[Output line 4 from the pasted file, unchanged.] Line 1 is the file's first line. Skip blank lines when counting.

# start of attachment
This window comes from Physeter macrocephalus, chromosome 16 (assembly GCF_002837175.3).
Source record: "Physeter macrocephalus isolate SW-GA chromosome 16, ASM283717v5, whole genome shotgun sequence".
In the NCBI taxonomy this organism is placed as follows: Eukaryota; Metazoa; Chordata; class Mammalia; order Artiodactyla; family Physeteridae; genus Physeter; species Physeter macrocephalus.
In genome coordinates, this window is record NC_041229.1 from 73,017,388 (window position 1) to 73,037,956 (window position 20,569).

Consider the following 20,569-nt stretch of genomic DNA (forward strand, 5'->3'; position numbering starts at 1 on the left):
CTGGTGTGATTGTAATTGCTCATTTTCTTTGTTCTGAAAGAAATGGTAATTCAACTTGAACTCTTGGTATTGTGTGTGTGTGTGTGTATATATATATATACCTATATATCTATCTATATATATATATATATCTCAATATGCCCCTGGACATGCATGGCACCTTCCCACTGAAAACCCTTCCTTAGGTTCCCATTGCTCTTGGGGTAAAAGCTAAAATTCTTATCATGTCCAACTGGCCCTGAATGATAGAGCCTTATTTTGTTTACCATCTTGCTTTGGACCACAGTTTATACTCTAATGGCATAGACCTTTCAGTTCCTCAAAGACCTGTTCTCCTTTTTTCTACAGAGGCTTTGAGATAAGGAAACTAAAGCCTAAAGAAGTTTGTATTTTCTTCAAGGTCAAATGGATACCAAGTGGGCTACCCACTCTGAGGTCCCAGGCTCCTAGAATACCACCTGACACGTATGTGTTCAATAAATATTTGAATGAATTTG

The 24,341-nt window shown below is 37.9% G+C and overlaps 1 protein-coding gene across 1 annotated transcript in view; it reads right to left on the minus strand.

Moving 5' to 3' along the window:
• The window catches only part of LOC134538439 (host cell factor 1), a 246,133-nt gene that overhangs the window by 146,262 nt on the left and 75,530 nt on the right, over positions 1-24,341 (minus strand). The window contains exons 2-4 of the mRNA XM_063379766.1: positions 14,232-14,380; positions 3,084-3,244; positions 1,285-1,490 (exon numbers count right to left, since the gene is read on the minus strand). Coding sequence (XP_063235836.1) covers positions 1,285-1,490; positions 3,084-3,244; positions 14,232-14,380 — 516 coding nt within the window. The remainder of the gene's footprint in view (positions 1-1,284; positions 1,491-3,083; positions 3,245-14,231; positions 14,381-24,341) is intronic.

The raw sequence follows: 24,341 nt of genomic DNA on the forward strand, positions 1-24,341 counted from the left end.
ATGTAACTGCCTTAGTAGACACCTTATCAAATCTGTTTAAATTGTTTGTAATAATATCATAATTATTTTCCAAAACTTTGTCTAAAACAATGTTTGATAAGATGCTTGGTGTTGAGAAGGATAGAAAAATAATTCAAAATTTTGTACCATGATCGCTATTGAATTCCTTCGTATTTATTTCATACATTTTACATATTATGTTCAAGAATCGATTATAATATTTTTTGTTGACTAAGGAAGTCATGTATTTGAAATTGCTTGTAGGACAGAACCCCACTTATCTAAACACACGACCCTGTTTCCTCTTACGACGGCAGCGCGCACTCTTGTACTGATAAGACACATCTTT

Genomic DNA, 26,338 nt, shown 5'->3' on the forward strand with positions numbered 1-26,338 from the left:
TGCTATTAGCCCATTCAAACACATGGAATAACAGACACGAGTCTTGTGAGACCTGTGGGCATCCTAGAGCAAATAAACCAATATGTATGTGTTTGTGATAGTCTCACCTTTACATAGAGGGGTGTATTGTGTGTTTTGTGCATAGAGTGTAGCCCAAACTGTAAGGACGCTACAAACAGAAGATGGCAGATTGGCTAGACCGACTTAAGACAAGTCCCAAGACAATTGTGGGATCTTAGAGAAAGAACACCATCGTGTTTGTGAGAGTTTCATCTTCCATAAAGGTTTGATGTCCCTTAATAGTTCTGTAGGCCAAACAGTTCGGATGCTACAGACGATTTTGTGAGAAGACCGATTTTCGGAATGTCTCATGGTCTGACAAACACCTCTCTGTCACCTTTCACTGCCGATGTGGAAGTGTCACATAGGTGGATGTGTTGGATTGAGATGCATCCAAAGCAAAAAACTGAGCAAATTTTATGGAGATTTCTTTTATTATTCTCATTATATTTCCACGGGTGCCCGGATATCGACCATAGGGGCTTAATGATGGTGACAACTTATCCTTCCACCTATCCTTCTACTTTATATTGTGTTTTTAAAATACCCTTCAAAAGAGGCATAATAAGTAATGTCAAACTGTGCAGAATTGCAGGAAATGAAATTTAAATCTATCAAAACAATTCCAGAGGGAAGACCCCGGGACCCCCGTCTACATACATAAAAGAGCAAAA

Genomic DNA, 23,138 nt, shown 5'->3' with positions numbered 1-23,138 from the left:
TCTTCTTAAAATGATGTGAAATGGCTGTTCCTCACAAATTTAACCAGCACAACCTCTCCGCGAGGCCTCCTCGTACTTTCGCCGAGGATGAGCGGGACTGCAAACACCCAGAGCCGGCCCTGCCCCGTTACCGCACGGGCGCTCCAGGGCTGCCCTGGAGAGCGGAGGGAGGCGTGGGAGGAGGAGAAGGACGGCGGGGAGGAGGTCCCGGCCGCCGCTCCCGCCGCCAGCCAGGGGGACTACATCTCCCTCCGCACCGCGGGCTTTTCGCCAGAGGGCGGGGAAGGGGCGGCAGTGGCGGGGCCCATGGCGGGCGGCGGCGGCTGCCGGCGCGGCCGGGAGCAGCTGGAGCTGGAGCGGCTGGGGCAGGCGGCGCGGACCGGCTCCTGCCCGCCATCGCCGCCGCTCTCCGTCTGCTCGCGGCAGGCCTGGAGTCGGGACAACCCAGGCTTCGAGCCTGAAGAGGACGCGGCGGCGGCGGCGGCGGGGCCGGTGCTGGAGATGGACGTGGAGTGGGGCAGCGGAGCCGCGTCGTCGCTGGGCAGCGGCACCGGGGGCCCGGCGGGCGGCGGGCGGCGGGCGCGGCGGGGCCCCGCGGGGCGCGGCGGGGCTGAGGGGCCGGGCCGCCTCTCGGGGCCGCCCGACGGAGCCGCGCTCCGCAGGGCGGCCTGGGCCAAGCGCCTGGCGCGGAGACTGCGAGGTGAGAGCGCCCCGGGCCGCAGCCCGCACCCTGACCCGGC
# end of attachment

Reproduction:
In genome coordinates, this window is record NC_041229.1 from 73,017,388 (window position 1) to 73,037,956 (window position 20,569).